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A tiny victory

I've been working through the Berkley Puzzle Column archives trying to develop some solving skills beyond word play and brute research. I've also been memorizing the Periodic Table using Tinycards because it comes up a lot and iambic pentameter never does. Today I recognized that a puzzle was composed from the Periodic Table and I solved it in 5 minutes.

That is all.


  • Congrats on your solve blackcat! Developing that recognition/intuition is, in my opinion, one of the more crucial skills a puzzle solver can have. Especially when it comes to some of the more common encoding schemes and themes, like the Periodic Table or Morse code or semaphore. I'm not saying you have to memorize each and every one (plenty of sites have them written down), but recognizing the cues can be key to breaking a puzzle open.

    I'm wondering if we should put together a toolkit of good things to know, based on how often they come up in puzzles. I can also point you to some other resources for instructionless puzzles for practice if need be.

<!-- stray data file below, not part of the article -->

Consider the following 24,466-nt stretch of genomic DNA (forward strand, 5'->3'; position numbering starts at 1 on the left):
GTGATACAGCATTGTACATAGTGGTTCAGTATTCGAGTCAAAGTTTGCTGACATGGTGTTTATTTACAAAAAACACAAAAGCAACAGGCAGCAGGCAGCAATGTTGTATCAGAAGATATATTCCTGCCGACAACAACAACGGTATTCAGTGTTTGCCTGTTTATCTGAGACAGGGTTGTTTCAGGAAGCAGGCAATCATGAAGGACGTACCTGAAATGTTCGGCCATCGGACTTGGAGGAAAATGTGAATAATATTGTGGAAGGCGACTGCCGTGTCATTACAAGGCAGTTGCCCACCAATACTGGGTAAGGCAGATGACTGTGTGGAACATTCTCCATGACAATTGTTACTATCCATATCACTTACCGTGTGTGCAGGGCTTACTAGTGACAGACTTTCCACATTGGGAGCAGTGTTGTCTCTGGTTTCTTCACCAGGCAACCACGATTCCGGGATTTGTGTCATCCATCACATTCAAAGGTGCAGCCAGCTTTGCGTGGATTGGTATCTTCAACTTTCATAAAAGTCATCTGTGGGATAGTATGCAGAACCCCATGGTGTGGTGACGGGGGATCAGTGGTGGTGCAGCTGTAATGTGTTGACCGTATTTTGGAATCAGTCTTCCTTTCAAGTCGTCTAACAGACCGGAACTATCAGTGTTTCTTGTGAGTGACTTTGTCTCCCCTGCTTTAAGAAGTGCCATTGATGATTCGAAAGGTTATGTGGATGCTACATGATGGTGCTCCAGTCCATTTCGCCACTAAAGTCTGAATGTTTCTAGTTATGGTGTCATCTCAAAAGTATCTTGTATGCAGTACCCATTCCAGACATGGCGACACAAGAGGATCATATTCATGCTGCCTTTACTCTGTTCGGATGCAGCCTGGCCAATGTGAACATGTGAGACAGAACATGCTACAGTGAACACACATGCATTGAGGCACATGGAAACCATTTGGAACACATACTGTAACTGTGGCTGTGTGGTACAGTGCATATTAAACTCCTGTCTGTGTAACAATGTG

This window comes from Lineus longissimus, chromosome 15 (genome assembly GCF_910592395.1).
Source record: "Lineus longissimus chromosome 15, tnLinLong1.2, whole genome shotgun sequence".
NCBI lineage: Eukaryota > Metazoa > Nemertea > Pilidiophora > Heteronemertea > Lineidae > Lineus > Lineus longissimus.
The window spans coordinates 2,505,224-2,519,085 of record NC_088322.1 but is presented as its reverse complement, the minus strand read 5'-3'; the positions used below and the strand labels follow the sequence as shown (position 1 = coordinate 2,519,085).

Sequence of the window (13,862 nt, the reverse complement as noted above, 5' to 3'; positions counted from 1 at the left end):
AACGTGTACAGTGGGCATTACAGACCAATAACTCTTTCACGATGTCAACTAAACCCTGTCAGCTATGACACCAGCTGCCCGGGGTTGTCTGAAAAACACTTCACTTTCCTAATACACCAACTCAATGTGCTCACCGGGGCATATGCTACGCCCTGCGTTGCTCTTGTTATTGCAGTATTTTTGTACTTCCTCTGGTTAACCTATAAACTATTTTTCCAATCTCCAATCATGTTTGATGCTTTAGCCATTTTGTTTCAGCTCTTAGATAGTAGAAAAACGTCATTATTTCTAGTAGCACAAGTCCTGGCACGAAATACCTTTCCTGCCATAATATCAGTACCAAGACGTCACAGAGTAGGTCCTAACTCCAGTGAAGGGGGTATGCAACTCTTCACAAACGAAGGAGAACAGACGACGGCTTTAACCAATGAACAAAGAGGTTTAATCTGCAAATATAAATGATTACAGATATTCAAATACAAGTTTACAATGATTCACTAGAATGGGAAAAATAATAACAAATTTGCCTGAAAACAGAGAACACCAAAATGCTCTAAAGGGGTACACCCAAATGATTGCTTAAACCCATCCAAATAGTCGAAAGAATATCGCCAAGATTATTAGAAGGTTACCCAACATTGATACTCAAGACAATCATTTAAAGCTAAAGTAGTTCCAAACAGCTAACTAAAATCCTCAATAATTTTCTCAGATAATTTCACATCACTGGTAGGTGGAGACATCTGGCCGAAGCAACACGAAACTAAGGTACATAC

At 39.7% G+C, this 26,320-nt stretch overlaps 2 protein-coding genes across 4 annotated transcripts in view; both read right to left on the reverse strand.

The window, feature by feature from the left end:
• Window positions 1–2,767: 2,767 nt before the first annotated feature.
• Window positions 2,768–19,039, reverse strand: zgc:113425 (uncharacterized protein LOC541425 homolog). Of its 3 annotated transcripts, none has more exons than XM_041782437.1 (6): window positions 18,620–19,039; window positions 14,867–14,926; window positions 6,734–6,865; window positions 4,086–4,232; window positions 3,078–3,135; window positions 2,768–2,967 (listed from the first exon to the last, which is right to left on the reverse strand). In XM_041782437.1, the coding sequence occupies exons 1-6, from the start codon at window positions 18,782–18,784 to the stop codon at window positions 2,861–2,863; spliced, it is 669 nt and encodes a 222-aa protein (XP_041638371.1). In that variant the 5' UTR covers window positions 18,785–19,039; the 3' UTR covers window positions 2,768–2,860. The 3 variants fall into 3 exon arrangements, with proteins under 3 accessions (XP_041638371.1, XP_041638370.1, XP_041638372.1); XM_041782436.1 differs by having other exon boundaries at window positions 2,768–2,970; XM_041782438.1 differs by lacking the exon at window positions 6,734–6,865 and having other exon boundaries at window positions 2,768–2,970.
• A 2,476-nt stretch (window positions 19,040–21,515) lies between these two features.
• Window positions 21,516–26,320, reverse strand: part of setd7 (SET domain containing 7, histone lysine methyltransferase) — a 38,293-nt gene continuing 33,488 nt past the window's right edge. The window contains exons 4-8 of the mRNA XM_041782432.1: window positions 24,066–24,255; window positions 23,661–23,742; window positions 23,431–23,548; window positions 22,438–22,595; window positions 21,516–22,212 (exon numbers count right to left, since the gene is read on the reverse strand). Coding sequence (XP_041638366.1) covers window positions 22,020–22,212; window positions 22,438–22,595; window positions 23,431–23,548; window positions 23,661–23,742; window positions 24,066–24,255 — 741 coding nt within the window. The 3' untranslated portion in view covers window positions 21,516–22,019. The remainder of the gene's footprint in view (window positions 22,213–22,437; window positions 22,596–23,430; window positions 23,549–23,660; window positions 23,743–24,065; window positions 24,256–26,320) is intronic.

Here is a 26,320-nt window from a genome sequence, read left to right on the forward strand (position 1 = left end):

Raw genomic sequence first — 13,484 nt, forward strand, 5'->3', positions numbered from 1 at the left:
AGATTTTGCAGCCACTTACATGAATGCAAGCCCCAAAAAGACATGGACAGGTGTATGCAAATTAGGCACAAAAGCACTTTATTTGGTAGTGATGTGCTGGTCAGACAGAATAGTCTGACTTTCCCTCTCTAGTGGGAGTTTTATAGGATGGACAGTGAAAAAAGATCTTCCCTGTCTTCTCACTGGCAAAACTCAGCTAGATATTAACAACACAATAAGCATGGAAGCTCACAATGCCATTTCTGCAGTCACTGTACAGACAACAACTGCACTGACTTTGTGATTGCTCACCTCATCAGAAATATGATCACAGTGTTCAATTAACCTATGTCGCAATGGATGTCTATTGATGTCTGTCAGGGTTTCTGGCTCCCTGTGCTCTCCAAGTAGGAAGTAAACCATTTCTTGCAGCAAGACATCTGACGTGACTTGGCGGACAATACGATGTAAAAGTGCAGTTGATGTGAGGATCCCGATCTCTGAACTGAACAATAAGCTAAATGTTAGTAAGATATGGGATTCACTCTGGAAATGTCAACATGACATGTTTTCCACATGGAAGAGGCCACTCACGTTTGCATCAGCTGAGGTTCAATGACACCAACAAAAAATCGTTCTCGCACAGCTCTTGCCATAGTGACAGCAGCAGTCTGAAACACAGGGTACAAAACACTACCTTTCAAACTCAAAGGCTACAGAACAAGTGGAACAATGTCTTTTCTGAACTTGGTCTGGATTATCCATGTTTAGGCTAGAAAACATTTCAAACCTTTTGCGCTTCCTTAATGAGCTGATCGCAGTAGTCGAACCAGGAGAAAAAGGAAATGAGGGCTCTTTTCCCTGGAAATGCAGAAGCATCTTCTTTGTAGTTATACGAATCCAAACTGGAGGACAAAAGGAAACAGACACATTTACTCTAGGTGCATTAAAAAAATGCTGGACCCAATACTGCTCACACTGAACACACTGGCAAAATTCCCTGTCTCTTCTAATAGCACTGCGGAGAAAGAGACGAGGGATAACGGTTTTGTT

• Thanks skog, it's a victory that not too many friends IRL appreciate.

    I agree with you about intuition/recognition. For far longer than I care to admit I waited for someone else to figure out how to do a puzzle. I didn't think my brain worked that way. Then one day I was patiently explaining to someone that the only way to improve at playing pool was to play pool and maybe do a little research, and um, hey, whaddyaknow?

    I think the toolkit is a good idea. I know somewhere along the line we had a list of links that included semaphore flags and the anagram solver among others. But it certainly wouldn't hurt to refresh it. And add the names of apps. I'm relying on apps more and more all the time.

    I am working on learning the Nikoli puzzles right now. And yes, I would appreciate other sources.
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